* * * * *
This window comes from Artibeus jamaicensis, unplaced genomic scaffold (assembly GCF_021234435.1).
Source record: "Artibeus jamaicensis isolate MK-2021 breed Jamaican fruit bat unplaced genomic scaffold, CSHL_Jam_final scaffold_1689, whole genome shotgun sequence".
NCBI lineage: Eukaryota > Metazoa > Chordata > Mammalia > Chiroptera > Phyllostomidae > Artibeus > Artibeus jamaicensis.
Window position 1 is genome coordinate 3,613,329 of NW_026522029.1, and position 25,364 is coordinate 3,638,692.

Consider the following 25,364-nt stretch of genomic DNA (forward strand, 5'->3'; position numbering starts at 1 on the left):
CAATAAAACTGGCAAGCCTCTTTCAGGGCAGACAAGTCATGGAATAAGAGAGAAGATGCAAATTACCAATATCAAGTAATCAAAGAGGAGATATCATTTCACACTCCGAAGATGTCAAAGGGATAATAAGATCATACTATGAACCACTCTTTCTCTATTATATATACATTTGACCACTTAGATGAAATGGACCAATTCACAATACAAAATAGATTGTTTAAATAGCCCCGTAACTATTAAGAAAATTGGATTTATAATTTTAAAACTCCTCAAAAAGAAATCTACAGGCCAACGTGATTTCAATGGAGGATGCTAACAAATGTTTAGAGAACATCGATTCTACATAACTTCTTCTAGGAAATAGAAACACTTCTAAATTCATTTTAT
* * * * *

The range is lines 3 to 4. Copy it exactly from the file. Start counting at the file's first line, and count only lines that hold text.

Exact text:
NCBI lineage: Eukaryota > Metazoa > Chordata > Mammalia > Chiroptera > Phyllostomidae > Artibeus > Artibeus jamaicensis.
Window position 1 is genome coordinate 3,613,329 of NW_026522029.1, and position 25,364 is coordinate 3,638,692.